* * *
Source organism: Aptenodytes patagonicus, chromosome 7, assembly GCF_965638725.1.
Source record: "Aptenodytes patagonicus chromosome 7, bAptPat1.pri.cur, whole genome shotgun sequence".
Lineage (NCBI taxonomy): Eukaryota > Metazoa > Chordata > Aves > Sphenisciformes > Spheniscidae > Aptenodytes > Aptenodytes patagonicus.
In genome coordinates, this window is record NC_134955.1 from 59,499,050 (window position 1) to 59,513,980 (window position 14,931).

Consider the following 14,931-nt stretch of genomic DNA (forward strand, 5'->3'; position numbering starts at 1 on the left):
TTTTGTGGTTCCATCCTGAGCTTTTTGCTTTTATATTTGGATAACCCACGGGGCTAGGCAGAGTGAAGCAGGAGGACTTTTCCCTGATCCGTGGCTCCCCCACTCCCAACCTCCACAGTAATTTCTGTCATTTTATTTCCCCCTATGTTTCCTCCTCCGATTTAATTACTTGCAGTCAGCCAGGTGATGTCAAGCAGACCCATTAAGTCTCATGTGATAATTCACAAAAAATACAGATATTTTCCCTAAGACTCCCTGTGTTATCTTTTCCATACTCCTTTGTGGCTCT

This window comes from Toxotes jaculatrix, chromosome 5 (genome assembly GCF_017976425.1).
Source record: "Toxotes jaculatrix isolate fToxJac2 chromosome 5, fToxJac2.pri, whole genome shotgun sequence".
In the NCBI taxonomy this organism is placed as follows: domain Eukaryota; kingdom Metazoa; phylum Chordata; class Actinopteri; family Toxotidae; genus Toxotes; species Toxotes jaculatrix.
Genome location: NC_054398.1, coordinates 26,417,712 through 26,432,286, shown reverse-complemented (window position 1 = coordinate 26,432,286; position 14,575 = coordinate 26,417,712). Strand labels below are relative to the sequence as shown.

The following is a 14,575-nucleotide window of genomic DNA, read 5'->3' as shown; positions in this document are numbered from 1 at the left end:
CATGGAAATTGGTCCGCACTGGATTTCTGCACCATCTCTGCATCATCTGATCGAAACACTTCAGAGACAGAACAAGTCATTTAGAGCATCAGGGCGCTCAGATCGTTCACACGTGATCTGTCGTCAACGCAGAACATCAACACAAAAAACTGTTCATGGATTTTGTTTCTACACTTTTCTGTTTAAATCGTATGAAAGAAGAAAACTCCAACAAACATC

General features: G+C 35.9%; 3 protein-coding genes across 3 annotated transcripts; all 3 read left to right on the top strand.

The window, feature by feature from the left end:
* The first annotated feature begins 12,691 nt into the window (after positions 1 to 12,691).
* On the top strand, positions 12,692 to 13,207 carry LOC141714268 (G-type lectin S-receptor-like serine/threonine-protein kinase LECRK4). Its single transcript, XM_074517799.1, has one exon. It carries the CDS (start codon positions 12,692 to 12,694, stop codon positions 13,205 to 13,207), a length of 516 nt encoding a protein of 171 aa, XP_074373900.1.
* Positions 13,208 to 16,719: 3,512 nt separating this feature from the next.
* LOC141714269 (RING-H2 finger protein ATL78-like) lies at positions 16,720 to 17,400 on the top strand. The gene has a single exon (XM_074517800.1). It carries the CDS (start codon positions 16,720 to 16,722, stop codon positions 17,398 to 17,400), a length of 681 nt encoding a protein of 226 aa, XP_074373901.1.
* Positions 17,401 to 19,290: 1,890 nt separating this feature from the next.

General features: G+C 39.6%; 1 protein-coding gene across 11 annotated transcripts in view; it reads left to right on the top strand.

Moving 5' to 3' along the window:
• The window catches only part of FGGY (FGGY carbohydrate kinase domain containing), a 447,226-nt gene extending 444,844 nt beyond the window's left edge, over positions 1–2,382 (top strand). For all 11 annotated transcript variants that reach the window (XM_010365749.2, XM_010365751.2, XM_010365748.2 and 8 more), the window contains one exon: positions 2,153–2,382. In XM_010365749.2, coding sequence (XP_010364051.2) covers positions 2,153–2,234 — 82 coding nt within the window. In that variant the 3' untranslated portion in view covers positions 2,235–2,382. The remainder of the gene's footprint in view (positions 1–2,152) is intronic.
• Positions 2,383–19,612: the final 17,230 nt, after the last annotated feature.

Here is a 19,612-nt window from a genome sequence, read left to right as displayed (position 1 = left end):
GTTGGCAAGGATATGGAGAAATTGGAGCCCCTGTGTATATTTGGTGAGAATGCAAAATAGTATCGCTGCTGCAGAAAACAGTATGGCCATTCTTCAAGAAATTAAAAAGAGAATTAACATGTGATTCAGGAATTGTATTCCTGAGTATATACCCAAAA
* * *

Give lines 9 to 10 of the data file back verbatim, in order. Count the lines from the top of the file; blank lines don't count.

In the NCBI taxonomy this organism is placed as follows: domain Eukaryota; kingdom Metazoa; phylum Chordata; class Actinopteri; family Toxotidae; genus Toxotes; species Toxotes jaculatrix.
Genome location: NC_054398.1, coordinates 26,417,712 through 26,432,286, shown reverse-complemented (window position 1 = coordinate 26,432,286; position 14,575 = coordinate 26,417,712). Strand labels below are relative to the sequence as shown.